The site is much smaller than Wassu and a more rural setting too. There is also a museum on the premises (the large building in the compound), which the watchman is particularly adamant that we take a look at - at a price, of course, despite the fact we had probably paid well over the odds to stay on the site.

    Although there was no running water (we could fill our containers up at the chiefs well, in his compound), there was a proper toilet block, attached to the museum – loo seats and all – something we rarely saw on the road. Apparently, a lot of tourist buses come through, to see the stones and the museum (which, incidentally, turned out to be really interesting and informative on the history of the stones and the surrounding area) and they had to be catered for. Just inside the doorway of the toilet block, there was a big bucket of water, for flushing and washing.

    We begin to set up camp, as Flo goes off with Samba to meet the chief and ask his permission to take his portrait. Although, his son, the watchman, assures us that this will be fine (I wonder if he’ll charge us for that too). Its definitely too late today, to shoot the portrait, so they’ll arrange to do it in the morning after all. Flo appeases me by saying that we only have to walk a short distance tomorrow – around 13km – to the next village where we will camp – so, even if we set off by 9am, we can be there by noon-1pm. “Lets just relax a bit, H, and enjoy having the stones to ourselves”. He is right. We are extremely fortunate to be in this situation – amongst these relics of the past.

    Later…it’s a full moon, the mosquitoes have gone on holiday, and we unroll our mattress on the ground, lie on our backs, and look up at the enormous full moon and a gazillion stars. There is a definite energy here, amongst these ancient stones – we all feel it and comment on it.

    As we lay there, commenting on the energy we all feel, Samba says that as long as we respect the stones (i.e. don’t climb all over them like the watchman’s kids did – jumping from one to the other!), we would be safe amongst them. ‘The Kings will look after us’ he says, in such reverential tones, that we have to stop ourselves from giggling.

    During the night, I got out of the tent a couple of times, just to look at the huge moon, the stones looking eerily as if they were backlit. It was so quiet. There’s definitely some indefinable, intangible energy here… whilst I didn’t feel exactly threatened by it, I did feel that there was something far bigger then I could even begin to perceive…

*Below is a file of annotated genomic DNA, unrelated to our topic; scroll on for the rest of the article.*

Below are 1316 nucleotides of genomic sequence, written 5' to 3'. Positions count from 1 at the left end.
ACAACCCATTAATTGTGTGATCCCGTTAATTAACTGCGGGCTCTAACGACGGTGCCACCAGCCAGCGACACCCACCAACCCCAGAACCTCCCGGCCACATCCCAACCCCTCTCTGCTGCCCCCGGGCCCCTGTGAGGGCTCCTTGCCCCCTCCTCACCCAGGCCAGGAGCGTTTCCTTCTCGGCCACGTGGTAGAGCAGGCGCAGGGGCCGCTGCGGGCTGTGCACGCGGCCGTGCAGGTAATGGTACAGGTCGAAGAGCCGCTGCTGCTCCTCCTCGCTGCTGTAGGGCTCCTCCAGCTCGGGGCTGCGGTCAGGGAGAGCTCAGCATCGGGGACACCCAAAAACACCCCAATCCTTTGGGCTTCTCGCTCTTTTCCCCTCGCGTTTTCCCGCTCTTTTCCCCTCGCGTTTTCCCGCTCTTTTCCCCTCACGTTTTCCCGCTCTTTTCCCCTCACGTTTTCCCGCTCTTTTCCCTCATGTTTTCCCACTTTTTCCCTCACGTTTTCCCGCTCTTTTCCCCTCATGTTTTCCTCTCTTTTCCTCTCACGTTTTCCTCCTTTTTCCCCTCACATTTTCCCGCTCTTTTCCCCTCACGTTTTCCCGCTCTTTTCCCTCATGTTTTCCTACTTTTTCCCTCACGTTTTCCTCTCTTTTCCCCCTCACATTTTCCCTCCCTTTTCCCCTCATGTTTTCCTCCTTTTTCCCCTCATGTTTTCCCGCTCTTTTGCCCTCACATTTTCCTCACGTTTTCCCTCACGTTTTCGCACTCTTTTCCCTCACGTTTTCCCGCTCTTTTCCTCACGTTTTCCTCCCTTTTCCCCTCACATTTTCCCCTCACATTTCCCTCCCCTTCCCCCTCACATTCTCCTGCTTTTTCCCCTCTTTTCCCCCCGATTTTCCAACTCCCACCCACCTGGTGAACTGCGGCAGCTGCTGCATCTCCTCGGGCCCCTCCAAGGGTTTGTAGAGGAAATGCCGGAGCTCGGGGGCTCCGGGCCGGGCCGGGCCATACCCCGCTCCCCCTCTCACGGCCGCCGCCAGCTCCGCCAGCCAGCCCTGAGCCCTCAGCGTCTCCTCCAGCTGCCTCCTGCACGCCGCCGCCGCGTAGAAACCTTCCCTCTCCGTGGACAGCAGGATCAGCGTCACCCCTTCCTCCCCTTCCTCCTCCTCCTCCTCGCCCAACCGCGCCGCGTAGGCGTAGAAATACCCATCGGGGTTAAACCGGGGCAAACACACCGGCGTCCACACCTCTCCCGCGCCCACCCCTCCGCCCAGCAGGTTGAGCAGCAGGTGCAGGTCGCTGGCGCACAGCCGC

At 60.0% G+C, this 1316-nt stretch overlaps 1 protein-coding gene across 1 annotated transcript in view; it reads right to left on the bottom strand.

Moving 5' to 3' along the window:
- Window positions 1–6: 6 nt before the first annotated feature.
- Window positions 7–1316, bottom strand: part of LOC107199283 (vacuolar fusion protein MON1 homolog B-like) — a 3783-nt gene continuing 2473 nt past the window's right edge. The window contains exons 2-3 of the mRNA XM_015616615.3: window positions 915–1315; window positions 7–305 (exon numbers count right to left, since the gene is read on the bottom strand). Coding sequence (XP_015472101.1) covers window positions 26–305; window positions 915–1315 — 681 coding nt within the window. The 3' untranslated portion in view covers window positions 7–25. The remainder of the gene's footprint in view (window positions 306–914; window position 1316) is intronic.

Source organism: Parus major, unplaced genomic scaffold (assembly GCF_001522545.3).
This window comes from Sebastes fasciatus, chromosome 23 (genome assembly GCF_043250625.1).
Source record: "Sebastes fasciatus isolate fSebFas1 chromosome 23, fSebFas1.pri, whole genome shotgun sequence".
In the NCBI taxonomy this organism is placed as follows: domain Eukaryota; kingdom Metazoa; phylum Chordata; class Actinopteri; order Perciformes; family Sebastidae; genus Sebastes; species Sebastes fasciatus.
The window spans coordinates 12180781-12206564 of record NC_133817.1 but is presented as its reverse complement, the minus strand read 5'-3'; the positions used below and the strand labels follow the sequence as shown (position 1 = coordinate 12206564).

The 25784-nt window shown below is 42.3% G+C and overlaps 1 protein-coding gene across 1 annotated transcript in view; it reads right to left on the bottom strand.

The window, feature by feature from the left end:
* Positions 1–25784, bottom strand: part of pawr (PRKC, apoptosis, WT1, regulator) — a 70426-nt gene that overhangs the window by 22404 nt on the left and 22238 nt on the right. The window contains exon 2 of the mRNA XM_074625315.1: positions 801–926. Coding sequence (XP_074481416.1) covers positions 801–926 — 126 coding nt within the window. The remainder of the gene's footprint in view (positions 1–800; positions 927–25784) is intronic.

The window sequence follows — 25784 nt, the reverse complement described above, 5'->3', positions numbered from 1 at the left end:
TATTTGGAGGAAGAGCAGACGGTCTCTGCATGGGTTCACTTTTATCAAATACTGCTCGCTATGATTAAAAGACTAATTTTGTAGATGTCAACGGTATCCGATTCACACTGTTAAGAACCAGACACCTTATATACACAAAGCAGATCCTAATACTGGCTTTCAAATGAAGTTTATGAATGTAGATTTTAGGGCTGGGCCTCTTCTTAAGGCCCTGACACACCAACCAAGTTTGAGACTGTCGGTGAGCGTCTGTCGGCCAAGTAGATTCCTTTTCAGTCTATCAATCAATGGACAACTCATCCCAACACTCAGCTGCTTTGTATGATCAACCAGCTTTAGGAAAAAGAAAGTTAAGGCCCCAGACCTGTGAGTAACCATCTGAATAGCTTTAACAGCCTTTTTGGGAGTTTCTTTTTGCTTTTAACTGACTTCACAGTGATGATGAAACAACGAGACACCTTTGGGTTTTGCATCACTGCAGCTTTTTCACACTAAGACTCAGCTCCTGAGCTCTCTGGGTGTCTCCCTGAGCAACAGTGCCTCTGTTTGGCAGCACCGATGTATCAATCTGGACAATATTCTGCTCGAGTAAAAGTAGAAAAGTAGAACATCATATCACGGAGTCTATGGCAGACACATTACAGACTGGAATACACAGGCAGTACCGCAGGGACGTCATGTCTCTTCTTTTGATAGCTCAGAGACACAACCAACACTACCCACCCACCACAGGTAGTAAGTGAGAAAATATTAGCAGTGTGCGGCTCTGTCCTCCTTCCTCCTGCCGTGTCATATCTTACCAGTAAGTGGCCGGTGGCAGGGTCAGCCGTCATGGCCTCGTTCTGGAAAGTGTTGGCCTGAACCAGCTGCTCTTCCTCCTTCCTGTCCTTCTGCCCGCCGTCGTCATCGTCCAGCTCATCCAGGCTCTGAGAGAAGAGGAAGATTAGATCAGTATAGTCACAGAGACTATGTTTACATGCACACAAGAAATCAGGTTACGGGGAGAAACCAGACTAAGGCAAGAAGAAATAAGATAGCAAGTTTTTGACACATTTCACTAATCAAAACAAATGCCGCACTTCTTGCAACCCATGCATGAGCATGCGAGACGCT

To view the award-winning portraits of village chiefs and elders taken by Jason Florio, from the 930km walk around The Gambia, West Africa, please visit:

    http://www.floriophoto.com/#/projects/930km%20african%20odyssey/1

    Main image © Jason Florio - Children playing on ancient stone circles, Kerr Batch, The Gambia, West Africa - print available in various sizes - please contact helen.jones@floriophoto.com

     
  5. 'A Short Walk in The Gambian Bush' expedition team pitch their camp in the Wolof tribe village of Balanghar Bental, on their 930km walk around the small West African country of The Gambia, 2009

    Blog entry: 4th December 2009

    Image: L-R: Janneh, Jones, Alkalo Abdouli Touray, 1st Wife, Sister-in-law & mother, Florio, Samba + assorted Wolof kids!

    Distance walked to-date: 703.59

     
  6. The expedition team make their nightly camp in the grounds of the Kuntaur Agriculture Station in the Central River Region, The Gambia, West Africa.

    Image: Florio-2009 (B&W)

    It was such a peaceful spot to camp in. Just a few feet beyond our campsite was the beautiful Gambia River. A local woman came along with a bucket of fresh fish that her fisherman husband had just caught. So the watchman’s wife very kindly cooked some up for us - along with onions, tomato’s, spices, chilli and rice. Delicious!

    Neil and (p)Hadley were in heaven too…..surrounded by all that grass and a fresh batch of groundnut hay!

    Distance walked to-date: 659km

    Blog entry: 1st December 2009